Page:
7 CONSTITUTIONAL IMPLICATIONS
8 COMMUNICATION IMPLICATIONS
To be undertaken by the Department of Rural Development and Land Reform.
9 PARLIAMENTARY PROCEDURE
9.1 The Department of Rural Development and Land Reform and the State Law Advisers are of the opinion that this Bill must be dealt with in accordance with the procedure established by section 75 of the Constitution since it does not deal with any of the matters to which the provisions of section 76 or 74 would apply. The main objectives of the Bill are to facilitate the enactment of electronic deeds registration provisions in order to effect the registration of large volumes of deeds as necessitated by the government’s land reform initiatives; and to expedite the registration of deeds by decreasing the time required for the deeds registration process.
9.2 “Deeds” in general or “deeds registration” is not a matter listed in schedule 4 or 5 of the Constitution. In Tongoane v Minister of Agriculture and others CCT 100/09  ZACC 10 the Constitutional Court confirmed and upheld the test for tagging that was formulated in Ex Parte President of the Republic of South Africa: In re Constitutionality of the Liquor Bill  ZACC 15;2000 (1) SA 732 (CC); 2000 (1) BCLR 1 (CC), where the Constitutional Court held that the heading of section 76, namely, ‘Ordinary Bills affecting provinces’ provides a strong textual indication that section 76(3) must be understood as requiring that any Bill whose provisions in substantial measure fall within a functional area listed in Schedule 4, be dealt with under section 76.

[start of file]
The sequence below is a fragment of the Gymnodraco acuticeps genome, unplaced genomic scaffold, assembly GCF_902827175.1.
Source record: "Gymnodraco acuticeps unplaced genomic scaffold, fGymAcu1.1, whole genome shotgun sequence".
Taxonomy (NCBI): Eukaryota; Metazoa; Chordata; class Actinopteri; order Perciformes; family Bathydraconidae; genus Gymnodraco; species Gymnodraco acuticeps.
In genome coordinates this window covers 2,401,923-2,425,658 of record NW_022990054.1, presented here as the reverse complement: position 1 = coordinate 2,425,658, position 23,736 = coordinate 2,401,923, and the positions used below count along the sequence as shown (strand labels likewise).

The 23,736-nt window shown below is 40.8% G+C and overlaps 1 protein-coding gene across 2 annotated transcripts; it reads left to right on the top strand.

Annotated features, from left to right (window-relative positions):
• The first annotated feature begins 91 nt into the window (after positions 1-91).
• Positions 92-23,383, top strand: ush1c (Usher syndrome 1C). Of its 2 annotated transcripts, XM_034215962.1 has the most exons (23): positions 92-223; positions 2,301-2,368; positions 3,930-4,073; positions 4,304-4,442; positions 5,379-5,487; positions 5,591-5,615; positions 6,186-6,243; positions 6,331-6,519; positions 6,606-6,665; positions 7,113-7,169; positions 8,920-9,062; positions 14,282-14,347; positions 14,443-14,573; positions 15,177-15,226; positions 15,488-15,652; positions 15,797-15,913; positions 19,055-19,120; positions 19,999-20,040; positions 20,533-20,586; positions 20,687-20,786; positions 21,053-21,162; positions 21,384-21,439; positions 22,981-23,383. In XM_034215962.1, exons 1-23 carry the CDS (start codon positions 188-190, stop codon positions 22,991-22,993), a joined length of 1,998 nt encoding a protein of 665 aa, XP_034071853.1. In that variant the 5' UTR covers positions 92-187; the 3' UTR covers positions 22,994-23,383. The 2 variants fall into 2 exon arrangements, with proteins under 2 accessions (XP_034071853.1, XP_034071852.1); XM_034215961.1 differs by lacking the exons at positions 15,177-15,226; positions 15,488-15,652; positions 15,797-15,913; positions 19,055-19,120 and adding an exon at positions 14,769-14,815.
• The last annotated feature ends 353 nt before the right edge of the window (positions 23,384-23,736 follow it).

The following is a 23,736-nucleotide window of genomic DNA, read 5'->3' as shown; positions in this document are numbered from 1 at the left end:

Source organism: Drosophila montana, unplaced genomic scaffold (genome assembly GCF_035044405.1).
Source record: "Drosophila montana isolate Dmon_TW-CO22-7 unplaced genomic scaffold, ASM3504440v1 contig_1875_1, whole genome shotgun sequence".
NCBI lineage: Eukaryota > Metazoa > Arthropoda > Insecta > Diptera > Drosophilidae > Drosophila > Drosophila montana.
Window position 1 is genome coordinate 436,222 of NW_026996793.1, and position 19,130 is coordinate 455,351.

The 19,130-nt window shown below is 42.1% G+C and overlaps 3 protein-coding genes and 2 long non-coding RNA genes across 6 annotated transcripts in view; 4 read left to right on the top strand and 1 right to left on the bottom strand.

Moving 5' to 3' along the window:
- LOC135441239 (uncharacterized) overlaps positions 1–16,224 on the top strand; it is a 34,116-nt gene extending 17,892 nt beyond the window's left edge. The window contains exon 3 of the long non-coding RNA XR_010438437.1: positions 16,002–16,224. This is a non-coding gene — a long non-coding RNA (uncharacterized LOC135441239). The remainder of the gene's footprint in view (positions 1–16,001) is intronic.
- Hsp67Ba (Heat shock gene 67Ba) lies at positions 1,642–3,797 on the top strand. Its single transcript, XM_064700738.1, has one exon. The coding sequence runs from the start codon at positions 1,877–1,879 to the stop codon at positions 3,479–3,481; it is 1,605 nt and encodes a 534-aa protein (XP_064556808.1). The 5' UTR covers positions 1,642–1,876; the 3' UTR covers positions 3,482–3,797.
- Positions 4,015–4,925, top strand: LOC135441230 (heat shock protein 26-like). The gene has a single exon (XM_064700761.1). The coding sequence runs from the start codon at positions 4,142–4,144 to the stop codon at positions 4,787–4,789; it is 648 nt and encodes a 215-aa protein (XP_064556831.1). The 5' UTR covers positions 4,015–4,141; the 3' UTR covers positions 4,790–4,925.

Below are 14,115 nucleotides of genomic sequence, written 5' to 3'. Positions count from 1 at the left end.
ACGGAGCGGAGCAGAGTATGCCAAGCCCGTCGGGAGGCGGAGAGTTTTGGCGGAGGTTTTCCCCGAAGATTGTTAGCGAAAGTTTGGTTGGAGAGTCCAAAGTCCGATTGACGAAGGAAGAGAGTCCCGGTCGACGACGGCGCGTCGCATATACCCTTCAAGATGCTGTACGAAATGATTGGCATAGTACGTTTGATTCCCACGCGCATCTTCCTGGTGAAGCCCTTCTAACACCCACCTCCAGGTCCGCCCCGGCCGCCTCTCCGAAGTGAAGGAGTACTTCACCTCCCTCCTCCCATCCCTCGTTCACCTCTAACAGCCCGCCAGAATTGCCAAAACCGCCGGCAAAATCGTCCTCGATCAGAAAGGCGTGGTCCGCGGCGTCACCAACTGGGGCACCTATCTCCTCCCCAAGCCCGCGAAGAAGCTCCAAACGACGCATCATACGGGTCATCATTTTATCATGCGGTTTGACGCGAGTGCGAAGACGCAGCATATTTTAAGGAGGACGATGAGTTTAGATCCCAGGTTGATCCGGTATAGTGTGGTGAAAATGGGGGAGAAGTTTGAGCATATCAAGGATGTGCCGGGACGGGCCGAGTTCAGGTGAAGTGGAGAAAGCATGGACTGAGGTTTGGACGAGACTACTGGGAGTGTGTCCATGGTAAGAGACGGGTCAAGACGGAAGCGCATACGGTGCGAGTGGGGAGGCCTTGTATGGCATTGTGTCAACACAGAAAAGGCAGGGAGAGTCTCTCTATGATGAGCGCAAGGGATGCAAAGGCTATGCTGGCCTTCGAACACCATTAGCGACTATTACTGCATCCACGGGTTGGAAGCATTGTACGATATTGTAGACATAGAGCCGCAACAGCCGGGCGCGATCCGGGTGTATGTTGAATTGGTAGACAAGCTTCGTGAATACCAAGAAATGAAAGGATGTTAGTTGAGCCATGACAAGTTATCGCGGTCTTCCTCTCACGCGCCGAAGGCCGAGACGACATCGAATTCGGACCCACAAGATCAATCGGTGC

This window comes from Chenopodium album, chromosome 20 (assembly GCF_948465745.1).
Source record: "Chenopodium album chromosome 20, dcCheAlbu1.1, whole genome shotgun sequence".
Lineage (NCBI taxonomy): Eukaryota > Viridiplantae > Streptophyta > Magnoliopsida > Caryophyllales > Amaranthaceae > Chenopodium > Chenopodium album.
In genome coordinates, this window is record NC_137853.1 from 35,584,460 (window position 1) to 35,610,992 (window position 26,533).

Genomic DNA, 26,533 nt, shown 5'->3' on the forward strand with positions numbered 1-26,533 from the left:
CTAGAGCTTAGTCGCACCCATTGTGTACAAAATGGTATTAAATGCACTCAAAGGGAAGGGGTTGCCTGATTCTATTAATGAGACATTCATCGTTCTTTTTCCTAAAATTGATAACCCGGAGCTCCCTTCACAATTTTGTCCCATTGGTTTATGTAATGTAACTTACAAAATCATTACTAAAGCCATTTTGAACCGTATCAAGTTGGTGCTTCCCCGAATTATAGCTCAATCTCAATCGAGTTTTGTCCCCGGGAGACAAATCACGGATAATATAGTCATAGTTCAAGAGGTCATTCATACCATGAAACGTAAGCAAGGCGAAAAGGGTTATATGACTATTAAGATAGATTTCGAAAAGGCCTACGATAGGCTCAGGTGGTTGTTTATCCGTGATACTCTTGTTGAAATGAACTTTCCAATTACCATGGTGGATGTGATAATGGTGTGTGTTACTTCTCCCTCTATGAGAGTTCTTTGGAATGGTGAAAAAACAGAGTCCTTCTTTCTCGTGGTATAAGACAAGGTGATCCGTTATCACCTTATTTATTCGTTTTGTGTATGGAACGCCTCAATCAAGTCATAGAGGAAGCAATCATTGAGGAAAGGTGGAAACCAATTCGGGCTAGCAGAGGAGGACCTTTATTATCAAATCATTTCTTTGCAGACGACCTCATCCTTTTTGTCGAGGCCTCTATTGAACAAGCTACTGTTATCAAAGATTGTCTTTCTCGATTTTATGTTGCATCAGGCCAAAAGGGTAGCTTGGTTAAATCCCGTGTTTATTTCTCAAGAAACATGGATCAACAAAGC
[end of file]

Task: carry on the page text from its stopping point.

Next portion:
9.3 We have carefully considered the Bill and measured it against the matters listed in Schedule 4 or 5 to the Constitution and we are of the view that the Bill does not deal with any of those matters. Since the Bill does not deal within a functional area listed in Schedule 4 or Schedule 5 to the Constitution, we are of the view that the procedure set out in section 76 of the Constitution is not applicable.
9.4 The State Law Advisers are of the opinion that it is not necessary to refer the Bill to the National House of Traditional Leaders in terms of section 18( 1 )(a) of the Traditional Leadership and Governance Framework Act, 2003 (Act 41 of 2003), since it does not contain provisions pertaining to customary law or customs of traditional communities
Members of the public have been invited to submit written comments within 30 calendar days of the publication of this notice to the following address:
By post to: The Chief Registrar of Deeds
Attention: Ms Antoinette Reynolds
Private Bag X918
Hand delivered to: 5th Floor, Rentmeester Building, Bosman Street, Pretoria.
Comments received after the closing date will not be considered.